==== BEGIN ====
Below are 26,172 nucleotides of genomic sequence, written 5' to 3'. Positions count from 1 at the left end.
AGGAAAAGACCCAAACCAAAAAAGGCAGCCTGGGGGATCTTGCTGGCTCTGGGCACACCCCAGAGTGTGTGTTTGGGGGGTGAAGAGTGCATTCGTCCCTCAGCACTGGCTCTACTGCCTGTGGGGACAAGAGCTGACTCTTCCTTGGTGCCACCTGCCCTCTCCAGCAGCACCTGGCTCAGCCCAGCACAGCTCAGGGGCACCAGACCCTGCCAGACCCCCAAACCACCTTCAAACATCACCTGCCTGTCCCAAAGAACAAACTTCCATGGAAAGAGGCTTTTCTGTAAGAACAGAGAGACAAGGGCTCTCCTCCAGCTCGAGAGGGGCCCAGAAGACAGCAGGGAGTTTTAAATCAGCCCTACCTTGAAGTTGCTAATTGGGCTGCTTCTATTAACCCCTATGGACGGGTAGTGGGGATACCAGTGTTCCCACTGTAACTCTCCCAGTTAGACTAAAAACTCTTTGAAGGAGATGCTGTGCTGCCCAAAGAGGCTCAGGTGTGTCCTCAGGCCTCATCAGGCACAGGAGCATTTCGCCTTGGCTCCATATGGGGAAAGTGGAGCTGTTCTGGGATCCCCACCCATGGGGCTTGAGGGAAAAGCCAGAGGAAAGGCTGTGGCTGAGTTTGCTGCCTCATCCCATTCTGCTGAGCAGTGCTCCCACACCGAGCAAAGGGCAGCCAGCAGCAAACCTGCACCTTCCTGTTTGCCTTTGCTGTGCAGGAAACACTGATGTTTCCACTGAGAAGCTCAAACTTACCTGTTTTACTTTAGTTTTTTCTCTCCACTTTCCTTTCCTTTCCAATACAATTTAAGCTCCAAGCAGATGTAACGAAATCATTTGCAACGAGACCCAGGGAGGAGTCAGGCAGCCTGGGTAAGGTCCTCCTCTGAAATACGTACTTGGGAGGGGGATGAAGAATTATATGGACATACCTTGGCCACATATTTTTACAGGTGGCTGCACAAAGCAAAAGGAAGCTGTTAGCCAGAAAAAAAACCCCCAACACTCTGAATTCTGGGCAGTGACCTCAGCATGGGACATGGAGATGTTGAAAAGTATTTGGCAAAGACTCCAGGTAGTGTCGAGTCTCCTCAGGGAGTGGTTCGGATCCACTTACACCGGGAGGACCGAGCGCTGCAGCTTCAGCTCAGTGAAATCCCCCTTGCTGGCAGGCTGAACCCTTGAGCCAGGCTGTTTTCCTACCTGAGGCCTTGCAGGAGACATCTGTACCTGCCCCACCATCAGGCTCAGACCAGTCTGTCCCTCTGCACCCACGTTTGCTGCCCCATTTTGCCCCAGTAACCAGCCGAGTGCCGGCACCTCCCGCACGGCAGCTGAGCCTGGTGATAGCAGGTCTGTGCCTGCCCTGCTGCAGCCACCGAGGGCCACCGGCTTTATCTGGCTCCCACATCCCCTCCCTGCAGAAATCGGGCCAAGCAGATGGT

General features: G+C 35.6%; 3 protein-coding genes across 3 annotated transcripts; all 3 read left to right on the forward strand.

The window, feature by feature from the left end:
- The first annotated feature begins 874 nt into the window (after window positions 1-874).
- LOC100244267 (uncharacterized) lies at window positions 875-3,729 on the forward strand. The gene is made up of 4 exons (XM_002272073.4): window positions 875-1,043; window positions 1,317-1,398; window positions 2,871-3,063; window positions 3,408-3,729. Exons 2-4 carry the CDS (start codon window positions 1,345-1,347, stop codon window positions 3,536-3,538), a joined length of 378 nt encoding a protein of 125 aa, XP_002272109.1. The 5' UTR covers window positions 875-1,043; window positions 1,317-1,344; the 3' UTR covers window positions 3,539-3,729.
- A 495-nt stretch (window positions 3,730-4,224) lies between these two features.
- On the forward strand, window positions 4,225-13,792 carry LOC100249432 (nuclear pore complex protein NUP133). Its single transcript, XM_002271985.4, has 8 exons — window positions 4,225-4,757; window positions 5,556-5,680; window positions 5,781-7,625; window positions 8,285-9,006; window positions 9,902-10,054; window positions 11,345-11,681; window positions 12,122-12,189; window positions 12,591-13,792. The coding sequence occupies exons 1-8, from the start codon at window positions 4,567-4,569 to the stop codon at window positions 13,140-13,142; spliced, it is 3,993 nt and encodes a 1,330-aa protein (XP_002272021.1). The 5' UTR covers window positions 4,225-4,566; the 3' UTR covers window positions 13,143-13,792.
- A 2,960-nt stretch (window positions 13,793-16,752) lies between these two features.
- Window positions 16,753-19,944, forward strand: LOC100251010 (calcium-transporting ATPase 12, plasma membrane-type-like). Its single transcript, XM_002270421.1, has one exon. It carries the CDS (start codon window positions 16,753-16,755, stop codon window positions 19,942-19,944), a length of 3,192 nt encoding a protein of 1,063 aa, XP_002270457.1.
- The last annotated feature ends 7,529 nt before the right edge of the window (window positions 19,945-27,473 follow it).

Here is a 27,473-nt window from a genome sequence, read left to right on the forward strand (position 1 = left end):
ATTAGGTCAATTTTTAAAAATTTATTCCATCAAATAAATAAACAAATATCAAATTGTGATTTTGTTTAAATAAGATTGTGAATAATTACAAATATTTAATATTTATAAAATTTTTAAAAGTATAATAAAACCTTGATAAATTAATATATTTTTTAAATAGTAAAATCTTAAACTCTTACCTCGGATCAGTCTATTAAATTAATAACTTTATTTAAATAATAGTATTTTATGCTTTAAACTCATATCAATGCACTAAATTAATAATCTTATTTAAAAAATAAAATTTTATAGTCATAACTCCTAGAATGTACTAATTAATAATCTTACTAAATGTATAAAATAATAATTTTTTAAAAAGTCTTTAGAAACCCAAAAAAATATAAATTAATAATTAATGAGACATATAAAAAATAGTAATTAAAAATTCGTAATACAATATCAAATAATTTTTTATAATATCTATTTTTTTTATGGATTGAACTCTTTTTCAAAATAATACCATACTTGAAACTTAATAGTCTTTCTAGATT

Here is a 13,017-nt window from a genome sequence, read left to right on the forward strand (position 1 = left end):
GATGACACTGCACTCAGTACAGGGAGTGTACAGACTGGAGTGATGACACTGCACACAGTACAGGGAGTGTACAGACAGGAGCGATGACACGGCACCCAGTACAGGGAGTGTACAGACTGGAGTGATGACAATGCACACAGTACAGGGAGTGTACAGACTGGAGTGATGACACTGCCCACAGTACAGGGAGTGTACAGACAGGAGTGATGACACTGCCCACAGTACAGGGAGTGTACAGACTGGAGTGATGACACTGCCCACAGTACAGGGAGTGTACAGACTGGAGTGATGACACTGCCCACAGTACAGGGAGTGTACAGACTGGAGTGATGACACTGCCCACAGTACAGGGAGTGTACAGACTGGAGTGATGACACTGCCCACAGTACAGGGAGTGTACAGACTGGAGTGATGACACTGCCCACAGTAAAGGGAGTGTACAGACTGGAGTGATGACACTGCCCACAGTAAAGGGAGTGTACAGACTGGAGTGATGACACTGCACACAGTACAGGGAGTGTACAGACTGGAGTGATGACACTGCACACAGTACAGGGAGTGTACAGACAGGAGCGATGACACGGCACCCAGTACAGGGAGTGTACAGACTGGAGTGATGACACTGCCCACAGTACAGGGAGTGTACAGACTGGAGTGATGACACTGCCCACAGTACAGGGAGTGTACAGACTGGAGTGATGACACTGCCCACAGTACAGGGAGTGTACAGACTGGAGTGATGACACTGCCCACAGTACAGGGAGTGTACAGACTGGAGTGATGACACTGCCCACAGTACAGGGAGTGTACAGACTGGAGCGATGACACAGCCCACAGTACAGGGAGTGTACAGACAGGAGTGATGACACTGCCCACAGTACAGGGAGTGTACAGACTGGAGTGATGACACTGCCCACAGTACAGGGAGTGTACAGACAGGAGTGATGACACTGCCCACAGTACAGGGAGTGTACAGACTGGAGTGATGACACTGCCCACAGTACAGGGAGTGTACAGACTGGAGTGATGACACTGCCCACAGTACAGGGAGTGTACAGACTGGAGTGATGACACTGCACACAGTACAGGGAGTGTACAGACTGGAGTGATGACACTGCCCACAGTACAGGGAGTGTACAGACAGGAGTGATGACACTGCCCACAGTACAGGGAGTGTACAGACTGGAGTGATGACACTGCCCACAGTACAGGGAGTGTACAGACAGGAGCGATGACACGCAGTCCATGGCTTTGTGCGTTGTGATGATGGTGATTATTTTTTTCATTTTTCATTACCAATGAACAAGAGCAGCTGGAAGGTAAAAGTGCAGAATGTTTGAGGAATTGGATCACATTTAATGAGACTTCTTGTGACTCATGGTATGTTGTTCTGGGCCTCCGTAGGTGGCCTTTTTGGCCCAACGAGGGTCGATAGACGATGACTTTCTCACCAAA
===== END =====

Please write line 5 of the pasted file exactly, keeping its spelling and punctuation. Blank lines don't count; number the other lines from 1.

- The first annotated feature begins 874 nt into the window (after window positions 1-874).